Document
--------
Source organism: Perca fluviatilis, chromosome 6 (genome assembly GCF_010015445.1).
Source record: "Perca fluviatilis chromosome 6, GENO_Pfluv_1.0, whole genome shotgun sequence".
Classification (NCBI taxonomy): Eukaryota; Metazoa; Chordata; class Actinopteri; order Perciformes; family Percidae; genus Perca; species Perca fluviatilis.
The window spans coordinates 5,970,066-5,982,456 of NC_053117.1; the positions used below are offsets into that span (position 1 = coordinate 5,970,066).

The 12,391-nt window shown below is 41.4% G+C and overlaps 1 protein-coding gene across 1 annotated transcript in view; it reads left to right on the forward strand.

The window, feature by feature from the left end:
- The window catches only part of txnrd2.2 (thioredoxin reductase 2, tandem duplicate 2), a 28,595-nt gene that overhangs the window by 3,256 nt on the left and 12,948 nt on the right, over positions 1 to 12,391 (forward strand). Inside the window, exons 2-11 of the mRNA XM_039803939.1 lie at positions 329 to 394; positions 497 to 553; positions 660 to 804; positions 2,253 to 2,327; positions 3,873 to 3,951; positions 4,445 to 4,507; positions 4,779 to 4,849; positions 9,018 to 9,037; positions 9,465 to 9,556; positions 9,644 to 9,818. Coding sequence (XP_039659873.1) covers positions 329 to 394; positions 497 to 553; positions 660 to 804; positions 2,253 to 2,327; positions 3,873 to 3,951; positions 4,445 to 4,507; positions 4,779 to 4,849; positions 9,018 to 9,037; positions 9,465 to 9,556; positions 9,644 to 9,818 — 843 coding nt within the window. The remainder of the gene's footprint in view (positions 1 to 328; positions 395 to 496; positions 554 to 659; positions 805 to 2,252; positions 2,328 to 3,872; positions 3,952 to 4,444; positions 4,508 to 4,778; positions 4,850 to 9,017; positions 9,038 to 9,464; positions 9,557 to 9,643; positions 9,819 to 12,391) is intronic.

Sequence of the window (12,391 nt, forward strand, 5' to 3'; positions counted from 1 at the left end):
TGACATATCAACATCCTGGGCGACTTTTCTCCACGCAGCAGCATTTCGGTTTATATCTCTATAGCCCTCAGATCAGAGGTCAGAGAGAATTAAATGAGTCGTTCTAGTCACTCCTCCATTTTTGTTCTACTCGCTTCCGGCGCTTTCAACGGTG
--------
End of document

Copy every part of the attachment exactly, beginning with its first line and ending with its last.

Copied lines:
Source organism: Perca fluviatilis, chromosome 6 (genome assembly GCF_010015445.1).
Source record: "Perca fluviatilis chromosome 6, GENO_Pfluv_1.0, whole genome shotgun sequence".
Classification (NCBI taxonomy): Eukaryota; Metazoa; Chordata; class Actinopteri; order Perciformes; family Percidae; genus Perca; species Perca fluviatilis.
The window spans coordinates 5,970,066-5,982,456 of NC_053117.1; the positions used below are offsets into that span (position 1 = coordinate 5,970,066).

The 12,391-nt window shown below is 41.4% G+C and overlaps 1 protein-coding gene across 1 annotated transcript in view; it reads left to right on the forward strand.

The window, feature by feature from the left end:
- The window catches only part of txnrd2.2 (thioredoxin reductase 2, tandem duplicate 2), a 28,595-nt gene that overhangs the window by 3,256 nt on the left and 12,948 nt on the right, over positions 1 to 12,391 (forward strand). Inside the window, exons 2-11 of the mRNA XM_039803939.1 lie at positions 329 to 394; positions 497 to 553; positions 660 to 804; positions 2,253 to 2,327; positions 3,873 to 3,951; positions 4,445 to 4,507; positions 4,779 to 4,849; positions 9,018 to 9,037; positions 9,465 to 9,556; positions 9,644 to 9,818. Coding sequence (XP_039659873.1) covers positions 329 to 394; positions 497 to 553; positions 660 to 804; positions 2,253 to 2,327; positions 3,873 to 3,951; positions 4,445 to 4,507; positions 4,779 to 4,849; positions 9,018 to 9,037; positions 9,465 to 9,556; positions 9,644 to 9,818 — 843 coding nt within the window. The remainder of the gene's footprint in view (positions 1 to 328; positions 395 to 496; positions 554 to 659; positions 805 to 2,252; positions 2,328 to 3,872; positions 3,952 to 4,444; positions 4,508 to 4,778; positions 4,850 to 9,017; positions 9,038 to 9,464; positions 9,557 to 9,643; positions 9,819 to 12,391) is intronic.

Sequence of the window (12,391 nt, forward strand, 5' to 3'; positions counted from 1 at the left end):
TGACATATCAACATCCTGGGCGACTTTTCTCCACGCAGCAGCATTTCGGTTTATATCTCTATAGCCCTCAGATCAGAGGTCAGAGAGAATTAAATGAGTCGTTCTAGTCACTCCTCCATTTTTGTTCTACTCGCTTCCGGCGCTTTCAACGGTG